We have analyzed this rule under Department of Homeland Security Management Directive 5100.1 and Commandant Instruction M16475.lD, which guide the Coast Guard in complying with the National Environmental Policy Act of 1969 (NEPA) (42 U.S.C. 4321-4370f), and have concluded this action is one of a category of actions which do not individually or cumulatively have a significant effect on the human environment. This rule is categorically excluded, under figure 2-1, paragraph (34)(g), of the Instruction. Paragraph (34)(g) covers regulations establishing, disestablishing, or changing security zones. This rule involves establishing a security zone in the Port of Mayaguez. An environmental analysis checklist and a categorical exclusion determination are available in the docket where indicated under ADDRESSES.

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List of Subjects in 33 CFR Part 165

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For the reasons discussed in the preamble, the Coast Guard amends

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1. The authority citation for part 165 continues to read as follows:

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Authority: 33 U.S.C. 1226, 1231; 46 U.S.C. Chapter 701, 3306, 3703; 50 U.S.C. 191, 195; 33 CFR 1.05-1, 6.04-1, 6.04-6, 160.5; Public Law 107-295, 116 Stat. 2064; Department of Homeland Security Delegation No. 0170.1.

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2. Add: § 165.778 to read as follows:

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Security Zone; Port of Mayaguez, Puerto Rico.

(a) Security zone. A moving and fixed security zone is established around all cruise ships entering, departing, mooring, or anchoring in the Port of Mayaguez, Puerto Rico. The regulated area includes all waters from surface to bottom within a 50-yard radius of the vessel. The zone is activated when a cruise ship on approach to the Port of Mayaguez enters within 1 nautical mile of the Bahia de Mayaguez Range Front Light located in position 18°13′12″ N 067°10′46″ W. The zone is deactivated when a cruise ship departs the Port of Mayaguez and is no longer within 1 nautical mile of the Bahia de Mayaguez Range Front Light.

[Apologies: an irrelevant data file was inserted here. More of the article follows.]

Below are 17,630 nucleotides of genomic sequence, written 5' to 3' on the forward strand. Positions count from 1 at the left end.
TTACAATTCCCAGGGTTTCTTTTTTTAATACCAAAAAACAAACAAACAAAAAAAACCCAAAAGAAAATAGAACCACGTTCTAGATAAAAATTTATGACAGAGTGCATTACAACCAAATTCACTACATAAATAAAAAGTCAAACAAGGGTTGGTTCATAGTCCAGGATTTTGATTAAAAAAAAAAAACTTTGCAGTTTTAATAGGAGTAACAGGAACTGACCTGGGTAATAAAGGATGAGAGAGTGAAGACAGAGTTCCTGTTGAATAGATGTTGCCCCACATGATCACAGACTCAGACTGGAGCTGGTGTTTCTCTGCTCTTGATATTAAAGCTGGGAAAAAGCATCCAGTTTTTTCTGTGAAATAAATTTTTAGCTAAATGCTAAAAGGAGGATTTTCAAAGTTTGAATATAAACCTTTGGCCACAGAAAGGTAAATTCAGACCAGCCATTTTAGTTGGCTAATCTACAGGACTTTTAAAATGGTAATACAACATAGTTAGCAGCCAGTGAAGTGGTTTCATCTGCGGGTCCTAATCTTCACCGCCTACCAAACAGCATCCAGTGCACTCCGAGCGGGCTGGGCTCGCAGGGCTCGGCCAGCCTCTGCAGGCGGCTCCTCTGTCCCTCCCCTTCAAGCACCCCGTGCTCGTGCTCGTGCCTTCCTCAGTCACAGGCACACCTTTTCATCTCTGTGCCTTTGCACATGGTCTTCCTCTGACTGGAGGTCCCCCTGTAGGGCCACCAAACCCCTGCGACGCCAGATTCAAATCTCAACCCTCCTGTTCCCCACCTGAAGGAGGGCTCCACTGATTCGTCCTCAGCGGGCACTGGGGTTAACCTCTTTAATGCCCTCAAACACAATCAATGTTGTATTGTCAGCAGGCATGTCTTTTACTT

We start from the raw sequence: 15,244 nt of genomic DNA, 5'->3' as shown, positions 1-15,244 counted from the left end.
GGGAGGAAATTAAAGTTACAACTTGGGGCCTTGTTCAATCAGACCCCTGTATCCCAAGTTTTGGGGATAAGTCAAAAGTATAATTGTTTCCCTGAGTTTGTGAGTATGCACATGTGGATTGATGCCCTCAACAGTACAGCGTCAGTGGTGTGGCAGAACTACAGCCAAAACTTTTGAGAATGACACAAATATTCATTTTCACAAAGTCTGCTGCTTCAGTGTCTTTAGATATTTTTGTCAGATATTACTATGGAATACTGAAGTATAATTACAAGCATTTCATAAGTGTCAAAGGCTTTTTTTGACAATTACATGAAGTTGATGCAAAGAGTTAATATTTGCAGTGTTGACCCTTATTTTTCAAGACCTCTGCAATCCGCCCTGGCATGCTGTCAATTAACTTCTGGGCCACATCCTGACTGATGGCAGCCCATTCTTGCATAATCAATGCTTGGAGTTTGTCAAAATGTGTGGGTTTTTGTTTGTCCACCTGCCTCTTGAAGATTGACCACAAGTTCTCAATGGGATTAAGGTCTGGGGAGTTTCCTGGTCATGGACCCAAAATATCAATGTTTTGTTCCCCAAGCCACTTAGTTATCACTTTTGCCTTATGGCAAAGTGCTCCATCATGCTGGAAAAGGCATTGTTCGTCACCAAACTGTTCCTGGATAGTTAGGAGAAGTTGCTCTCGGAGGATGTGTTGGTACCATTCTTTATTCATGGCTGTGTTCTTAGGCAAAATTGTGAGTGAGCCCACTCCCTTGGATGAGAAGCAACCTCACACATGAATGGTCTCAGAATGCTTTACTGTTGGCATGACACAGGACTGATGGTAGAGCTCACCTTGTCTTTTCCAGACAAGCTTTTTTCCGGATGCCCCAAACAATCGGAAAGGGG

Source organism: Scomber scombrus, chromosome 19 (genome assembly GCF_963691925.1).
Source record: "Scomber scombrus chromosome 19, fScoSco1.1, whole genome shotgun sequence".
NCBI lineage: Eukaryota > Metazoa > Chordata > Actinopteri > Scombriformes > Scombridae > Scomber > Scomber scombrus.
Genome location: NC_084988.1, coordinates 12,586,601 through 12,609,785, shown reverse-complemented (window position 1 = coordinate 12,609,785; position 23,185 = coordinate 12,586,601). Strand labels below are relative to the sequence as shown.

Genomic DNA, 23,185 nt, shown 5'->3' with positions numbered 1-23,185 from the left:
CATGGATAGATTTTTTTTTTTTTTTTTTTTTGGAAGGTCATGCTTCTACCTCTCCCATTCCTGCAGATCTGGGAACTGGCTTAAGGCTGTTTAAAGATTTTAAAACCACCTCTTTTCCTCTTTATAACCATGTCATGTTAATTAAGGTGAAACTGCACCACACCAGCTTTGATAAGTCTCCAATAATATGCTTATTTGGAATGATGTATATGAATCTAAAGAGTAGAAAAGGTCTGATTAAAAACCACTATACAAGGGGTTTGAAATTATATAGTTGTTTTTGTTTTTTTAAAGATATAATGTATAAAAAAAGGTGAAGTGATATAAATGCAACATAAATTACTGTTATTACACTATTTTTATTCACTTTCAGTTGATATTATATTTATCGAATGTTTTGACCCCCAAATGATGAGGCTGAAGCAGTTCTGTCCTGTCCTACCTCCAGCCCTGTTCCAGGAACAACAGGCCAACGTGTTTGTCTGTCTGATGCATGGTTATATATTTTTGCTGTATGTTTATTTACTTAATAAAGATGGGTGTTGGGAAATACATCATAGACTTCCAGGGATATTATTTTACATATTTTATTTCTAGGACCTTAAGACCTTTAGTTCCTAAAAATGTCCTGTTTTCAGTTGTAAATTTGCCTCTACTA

(b) Definitions. As used in this section:

Cruise ship means any vessel over 100 gross registered tons, carrying more than 12 passengers for hire.

Designated representative means Coast Guard Patrol Commanders including Coast Guard coxswains, petty officers and other officers operating Coast Guard vessels and Federal, State, and local officers designated by or assisting the Captain of the Port San Juan in the enforcement of the security zone.

Vessel means every description of watercraft or other artificial contrivance used, or capable of being used, as a means of transportation on water, except U.S. Coast Guard or U.S. Naval vessels and servicing pilot and tug boats.

(c) Regulations. (1) No person or vessel may enter into the security zone under this section unless authorized by the Captain of the Port San Juan.

(2) Vessels seeking to enter a security zone established in this section, may contact the COTP on VHF channel 16 or by telephone at (787) 289-2041 to request permission.

(3) All persons and vessels granted permission to enter the security zone must comply with the orders of the Captain of the Port San Juan and designated on-scene U.S. Coast Guard patrol personnel. On-scene U.S. Coast Guard patrol personnel include commissioned, warrant, and petty officers of the U.S. Coast Guard.

(d) Effective period. This section is effective on April 29, 2009.

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Dated: February 20, 2009.

E. Pino,

Captain, U.S. Coast Guard, Captain of the Port San Juan.

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[FR Doc. E9-6976 Filed 3-27-09; 8:45 am]